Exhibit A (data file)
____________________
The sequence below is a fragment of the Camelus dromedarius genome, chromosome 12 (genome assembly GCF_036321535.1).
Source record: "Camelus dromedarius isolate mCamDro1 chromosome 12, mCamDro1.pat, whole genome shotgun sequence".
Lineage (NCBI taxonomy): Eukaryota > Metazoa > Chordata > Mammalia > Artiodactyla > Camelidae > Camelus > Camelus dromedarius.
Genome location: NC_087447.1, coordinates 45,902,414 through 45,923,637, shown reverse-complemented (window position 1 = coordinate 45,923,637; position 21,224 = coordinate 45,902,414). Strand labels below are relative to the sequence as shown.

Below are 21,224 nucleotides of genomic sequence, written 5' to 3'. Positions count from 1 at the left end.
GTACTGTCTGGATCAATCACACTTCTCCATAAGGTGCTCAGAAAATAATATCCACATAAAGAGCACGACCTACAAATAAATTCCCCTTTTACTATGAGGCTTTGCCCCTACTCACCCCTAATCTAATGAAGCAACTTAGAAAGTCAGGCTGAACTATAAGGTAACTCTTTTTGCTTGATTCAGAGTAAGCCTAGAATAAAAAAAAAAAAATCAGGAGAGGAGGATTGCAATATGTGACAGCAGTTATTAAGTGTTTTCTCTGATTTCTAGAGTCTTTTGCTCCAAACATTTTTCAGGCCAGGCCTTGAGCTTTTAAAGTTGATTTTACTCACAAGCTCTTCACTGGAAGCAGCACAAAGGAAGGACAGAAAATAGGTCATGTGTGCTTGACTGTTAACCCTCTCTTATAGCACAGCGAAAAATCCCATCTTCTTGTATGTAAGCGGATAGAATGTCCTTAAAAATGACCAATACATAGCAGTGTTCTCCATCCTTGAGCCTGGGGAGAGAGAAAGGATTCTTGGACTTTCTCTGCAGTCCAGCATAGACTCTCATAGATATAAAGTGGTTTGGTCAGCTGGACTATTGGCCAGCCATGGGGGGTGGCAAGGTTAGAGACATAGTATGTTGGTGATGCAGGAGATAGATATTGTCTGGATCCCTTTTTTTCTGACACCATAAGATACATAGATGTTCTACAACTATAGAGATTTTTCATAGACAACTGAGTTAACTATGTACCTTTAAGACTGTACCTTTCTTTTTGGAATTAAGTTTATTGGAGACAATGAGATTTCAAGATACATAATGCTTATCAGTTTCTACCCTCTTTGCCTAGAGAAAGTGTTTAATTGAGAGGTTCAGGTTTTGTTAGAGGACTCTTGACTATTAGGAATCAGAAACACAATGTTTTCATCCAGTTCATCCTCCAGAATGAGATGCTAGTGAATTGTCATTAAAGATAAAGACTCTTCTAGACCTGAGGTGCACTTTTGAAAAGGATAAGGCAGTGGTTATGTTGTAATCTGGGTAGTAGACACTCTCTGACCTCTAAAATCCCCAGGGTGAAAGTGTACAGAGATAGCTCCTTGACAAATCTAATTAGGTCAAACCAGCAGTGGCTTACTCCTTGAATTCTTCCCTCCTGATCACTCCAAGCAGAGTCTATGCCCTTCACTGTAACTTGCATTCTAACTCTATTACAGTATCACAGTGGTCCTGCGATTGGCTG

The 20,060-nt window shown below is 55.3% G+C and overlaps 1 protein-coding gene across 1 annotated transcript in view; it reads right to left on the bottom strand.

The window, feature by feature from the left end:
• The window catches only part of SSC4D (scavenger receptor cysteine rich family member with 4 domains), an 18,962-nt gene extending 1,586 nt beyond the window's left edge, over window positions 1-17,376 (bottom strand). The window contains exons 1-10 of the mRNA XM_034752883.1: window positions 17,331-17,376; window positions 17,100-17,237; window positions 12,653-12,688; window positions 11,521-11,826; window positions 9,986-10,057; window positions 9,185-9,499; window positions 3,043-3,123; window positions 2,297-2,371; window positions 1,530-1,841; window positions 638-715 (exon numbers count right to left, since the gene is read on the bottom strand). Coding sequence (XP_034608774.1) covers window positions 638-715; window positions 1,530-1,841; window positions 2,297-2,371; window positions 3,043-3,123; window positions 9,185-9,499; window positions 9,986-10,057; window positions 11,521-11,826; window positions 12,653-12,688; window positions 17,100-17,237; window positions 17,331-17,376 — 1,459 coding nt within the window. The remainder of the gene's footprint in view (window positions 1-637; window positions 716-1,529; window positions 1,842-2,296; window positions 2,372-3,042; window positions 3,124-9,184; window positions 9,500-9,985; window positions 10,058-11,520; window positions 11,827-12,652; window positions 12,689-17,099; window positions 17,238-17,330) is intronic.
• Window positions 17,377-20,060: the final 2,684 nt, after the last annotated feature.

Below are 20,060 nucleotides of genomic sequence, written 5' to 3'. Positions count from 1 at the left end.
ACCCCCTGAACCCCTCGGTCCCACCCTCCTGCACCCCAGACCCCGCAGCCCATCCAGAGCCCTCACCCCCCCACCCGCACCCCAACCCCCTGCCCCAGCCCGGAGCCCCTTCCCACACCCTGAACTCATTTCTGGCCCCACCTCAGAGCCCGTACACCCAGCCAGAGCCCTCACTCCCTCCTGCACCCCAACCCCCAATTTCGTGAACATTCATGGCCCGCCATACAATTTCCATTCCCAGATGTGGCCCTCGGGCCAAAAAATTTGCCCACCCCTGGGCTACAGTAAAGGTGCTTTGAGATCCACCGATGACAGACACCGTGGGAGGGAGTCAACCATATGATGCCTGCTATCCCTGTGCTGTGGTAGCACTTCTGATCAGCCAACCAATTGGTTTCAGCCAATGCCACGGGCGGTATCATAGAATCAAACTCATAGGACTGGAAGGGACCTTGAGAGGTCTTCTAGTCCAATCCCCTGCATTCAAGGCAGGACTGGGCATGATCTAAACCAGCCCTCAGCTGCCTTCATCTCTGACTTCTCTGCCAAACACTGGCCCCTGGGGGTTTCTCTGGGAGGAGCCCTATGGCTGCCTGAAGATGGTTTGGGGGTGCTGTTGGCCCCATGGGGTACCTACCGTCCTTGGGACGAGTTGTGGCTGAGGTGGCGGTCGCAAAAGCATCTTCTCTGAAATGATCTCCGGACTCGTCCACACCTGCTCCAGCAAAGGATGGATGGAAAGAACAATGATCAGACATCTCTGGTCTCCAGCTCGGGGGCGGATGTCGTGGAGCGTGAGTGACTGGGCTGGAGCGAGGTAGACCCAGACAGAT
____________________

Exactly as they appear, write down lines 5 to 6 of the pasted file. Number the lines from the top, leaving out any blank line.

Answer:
Below are 21,224 nucleotides of genomic sequence, written 5' to 3'. Positions count from 1 at the left end.
GTACTGTCTGGATCAATCACACTTCTCCATAAGGTGCTCAGAAAATAATATCCACATAAAGAGCACGACCTACAAATAAATTCCCCTTTTACTATGAGGCTTTGCCCCTACTCACCCCTAATCTAATGAAGCAACTTAGAAAGTCAGGCTGAACTATAAGGTAACTCTTTTTGCTTGATTCAGAGTAAGCCTAGAATAAAAAAAAAAAAATCAGGAGAGGAGGATTGCAATATGTGACAGCAGTTATTAAGTGTTTTCTCTGATTTCTAGAGTCTTTTGCTCCAAACATTTTTCAGGCCAGGCCTTGAGCTTTTAAAGTTGATTTTACTCACAAGCTCTTCACTGGAAGCAGCACAAAGGAAGGACAGAAAATAGGTCATGTGTGCTTGACTGTTAACCCTCTCTTATAGCACAGCGAAAAATCCCATCTTCTTGTATGTAAGCGGATAGAATGTCCTTAAAAATGACCAATACATAGCAGTGTTCTCCATCCTTGAGCCTGGGGAGAGAGAAAGGATTCTTGGACTTTCTCTGCAGTCCAGCATAGACTCTCATAGATATAAAGTGGTTTGGTCAGCTGGACTATTGGCCAGCCATGGGGGGTGGCAAGGTTAGAGACATAGTATGTTGGTGATGCAGGAGATAGATATTGTCTGGATCCCTTTTTTTCTGACACCATAAGATACATAGATGTTCTACAACTATAGAGATTTTTCATAGACAACTGAGTTAACTATGTACCTTTAAGACTGTACCTTTCTTTTTGGAATTAAGTTTATTGGAGACAATGAGATTTCAAGATACATAATGCTTATCAGTTTCTACCCTCTTTGCCTAGAGAAAGTGTTTAATTGAGAGGTTCAGGTTTTGTTAGAGGACTCTTGACTATTAGGAATCAGAAACACAATGTTTTCATCCAGTTCATCCTCCAGAATGAGATGCTAGTGAATTGTCATTAAAGATAAAGACTCTTCTAGACCTGAGGTGCACTTTTGAAAAGGATAAGGCAGTGGTTATGTTGTAATCTGGGTAGTAGACACTCTCTGACCTCTAAAATCCCCAGGGTGAAAGTGTACAGAGATAGCTCCTTGACAAATCTAATTAGGTCAAACCAGCAGTGGCTTACTCCTTGAATTCTTCCCTCCTGATCACTCCAAGCAGAGTCTATGCCCTTCACTGTAACTTGCATTCTAACTCTATTACAGTATCACAGTGGTCCTGCGATTGGCTG